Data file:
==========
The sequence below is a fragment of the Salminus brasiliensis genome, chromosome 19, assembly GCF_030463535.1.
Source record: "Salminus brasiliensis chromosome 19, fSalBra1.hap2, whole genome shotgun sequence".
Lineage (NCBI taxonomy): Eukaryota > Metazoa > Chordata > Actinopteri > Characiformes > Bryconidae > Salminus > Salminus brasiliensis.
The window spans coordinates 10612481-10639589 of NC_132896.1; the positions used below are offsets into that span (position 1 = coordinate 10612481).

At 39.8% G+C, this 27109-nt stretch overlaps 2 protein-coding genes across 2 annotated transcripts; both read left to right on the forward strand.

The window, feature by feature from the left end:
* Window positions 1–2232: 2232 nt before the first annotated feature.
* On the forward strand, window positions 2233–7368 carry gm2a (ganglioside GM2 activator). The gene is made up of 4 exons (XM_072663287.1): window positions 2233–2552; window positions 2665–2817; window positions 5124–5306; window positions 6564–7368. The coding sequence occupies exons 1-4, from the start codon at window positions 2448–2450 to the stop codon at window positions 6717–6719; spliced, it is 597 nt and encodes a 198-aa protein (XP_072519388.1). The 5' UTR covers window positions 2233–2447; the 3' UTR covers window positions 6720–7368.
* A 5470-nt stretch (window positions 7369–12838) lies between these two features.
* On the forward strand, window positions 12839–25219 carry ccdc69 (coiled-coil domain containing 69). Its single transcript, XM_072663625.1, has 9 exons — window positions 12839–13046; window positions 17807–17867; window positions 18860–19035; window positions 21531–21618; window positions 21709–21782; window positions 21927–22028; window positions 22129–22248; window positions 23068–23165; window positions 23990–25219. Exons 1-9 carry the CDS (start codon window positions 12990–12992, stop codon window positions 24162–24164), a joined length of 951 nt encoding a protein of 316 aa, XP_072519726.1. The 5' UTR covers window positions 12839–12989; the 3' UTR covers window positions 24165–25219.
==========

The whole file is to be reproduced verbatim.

The sequence below is a fragment of the Salminus brasiliensis genome, chromosome 19, assembly GCF_030463535.1.
Source record: "Salminus brasiliensis chromosome 19, fSalBra1.hap2, whole genome shotgun sequence".
Lineage (NCBI taxonomy): Eukaryota > Metazoa > Chordata > Actinopteri > Characiformes > Bryconidae > Salminus > Salminus brasiliensis.
The window spans coordinates 10612481-10639589 of NC_132896.1; the positions used below are offsets into that span (position 1 = coordinate 10612481).

At 39.8% G+C, this 27109-nt stretch overlaps 2 protein-coding genes across 2 annotated transcripts; both read left to right on the forward strand.

The window, feature by feature from the left end:
* Window positions 1–2232: 2232 nt before the first annotated feature.
* On the forward strand, window positions 2233–7368 carry gm2a (ganglioside GM2 activator). The gene is made up of 4 exons (XM_072663287.1): window positions 2233–2552; window positions 2665–2817; window positions 5124–5306; window positions 6564–7368. The coding sequence occupies exons 1-4, from the start codon at window positions 2448–2450 to the stop codon at window positions 6717–6719; spliced, it is 597 nt and encodes a 198-aa protein (XP_072519388.1). The 5' UTR covers window positions 2233–2447; the 3' UTR covers window positions 6720–7368.
* A 5470-nt stretch (window positions 7369–12838) lies between these two features.
* On the forward strand, window positions 12839–25219 carry ccdc69 (coiled-coil domain containing 69). Its single transcript, XM_072663625.1, has 9 exons — window positions 12839–13046; window positions 17807–17867; window positions 18860–19035; window positions 21531–21618; window positions 21709–21782; window positions 21927–22028; window positions 22129–22248; window positions 23068–23165; window positions 23990–25219. Exons 1-9 carry the CDS (start codon window positions 12990–12992, stop codon window positions 24162–24164), a joined length of 951 nt encoding a protein of 316 aa, XP_072519726.1. The 5' UTR covers window positions 12839–12989; the 3' UTR covers window positions 24165–25219.